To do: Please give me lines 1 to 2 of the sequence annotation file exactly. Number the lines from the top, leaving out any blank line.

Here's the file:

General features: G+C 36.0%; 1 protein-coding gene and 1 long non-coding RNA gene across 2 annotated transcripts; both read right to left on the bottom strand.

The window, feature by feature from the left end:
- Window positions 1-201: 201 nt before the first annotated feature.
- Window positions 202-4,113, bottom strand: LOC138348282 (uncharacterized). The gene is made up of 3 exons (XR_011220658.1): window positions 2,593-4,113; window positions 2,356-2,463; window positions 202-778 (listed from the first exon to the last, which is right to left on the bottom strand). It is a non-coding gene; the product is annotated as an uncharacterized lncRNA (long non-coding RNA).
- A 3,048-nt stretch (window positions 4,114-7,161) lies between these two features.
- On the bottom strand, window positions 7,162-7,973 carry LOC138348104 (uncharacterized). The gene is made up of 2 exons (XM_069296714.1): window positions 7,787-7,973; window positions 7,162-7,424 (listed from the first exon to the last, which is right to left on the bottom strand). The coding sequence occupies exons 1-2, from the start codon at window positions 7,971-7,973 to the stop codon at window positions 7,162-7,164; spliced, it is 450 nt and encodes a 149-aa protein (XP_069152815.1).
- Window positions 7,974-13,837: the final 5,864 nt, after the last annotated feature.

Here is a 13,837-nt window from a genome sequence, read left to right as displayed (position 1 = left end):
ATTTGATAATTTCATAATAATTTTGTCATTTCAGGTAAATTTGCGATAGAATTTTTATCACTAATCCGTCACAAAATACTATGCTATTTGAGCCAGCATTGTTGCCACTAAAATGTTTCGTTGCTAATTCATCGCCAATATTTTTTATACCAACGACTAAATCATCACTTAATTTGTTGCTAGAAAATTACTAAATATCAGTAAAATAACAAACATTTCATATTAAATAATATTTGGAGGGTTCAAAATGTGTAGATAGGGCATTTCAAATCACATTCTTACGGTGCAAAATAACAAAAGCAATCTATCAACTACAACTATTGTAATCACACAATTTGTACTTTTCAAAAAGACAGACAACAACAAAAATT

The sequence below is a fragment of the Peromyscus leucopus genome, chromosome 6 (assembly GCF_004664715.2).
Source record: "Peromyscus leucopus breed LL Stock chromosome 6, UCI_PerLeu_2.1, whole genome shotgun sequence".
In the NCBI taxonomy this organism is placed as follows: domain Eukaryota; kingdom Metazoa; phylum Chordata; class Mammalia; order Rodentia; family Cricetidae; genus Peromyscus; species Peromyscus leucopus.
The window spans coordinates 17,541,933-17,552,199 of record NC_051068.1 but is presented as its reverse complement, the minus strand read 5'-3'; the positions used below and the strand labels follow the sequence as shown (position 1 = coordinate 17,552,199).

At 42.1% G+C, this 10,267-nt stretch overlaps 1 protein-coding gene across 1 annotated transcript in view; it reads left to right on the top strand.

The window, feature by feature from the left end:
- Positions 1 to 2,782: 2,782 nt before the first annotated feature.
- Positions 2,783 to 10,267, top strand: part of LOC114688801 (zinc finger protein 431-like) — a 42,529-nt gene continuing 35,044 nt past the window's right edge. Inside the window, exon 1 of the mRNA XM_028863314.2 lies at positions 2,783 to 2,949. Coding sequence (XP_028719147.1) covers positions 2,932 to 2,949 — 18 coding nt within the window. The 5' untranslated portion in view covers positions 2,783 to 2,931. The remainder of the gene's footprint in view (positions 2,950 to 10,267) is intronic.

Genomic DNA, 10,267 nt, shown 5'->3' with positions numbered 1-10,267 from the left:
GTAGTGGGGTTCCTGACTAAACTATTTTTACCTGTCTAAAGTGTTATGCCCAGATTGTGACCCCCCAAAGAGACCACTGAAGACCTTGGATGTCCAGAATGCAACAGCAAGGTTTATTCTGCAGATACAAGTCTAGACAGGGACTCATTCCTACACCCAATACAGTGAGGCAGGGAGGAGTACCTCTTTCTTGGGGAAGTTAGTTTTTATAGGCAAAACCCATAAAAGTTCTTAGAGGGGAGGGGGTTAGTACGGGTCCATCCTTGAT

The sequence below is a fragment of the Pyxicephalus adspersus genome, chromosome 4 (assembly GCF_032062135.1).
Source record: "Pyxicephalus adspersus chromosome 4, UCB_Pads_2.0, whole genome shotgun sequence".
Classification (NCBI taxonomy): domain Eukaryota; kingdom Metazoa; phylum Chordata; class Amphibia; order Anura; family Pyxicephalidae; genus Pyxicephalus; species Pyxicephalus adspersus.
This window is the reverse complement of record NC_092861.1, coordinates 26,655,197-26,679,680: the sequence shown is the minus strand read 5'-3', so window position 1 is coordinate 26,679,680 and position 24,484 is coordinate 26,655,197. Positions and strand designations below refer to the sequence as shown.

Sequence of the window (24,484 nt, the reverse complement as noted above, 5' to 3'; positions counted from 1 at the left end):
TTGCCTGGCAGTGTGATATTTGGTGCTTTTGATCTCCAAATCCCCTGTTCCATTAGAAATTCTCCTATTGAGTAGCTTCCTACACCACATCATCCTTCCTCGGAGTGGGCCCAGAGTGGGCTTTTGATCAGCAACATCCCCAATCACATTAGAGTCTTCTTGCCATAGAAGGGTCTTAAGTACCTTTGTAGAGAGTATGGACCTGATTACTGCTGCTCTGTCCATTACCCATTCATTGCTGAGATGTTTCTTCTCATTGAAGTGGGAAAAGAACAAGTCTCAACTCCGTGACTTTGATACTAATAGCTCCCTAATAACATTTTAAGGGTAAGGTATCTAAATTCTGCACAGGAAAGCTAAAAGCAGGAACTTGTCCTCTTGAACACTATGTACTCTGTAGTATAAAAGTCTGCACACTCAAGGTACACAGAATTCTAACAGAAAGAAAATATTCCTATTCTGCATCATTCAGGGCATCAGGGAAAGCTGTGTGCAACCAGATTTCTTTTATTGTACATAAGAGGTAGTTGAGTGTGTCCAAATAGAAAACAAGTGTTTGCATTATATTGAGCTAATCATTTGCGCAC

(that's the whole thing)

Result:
General features: G+C 36.0%; 1 protein-coding gene and 1 long non-coding RNA gene across 2 annotated transcripts; both read right to left on the bottom strand.

The window, feature by feature from the left end: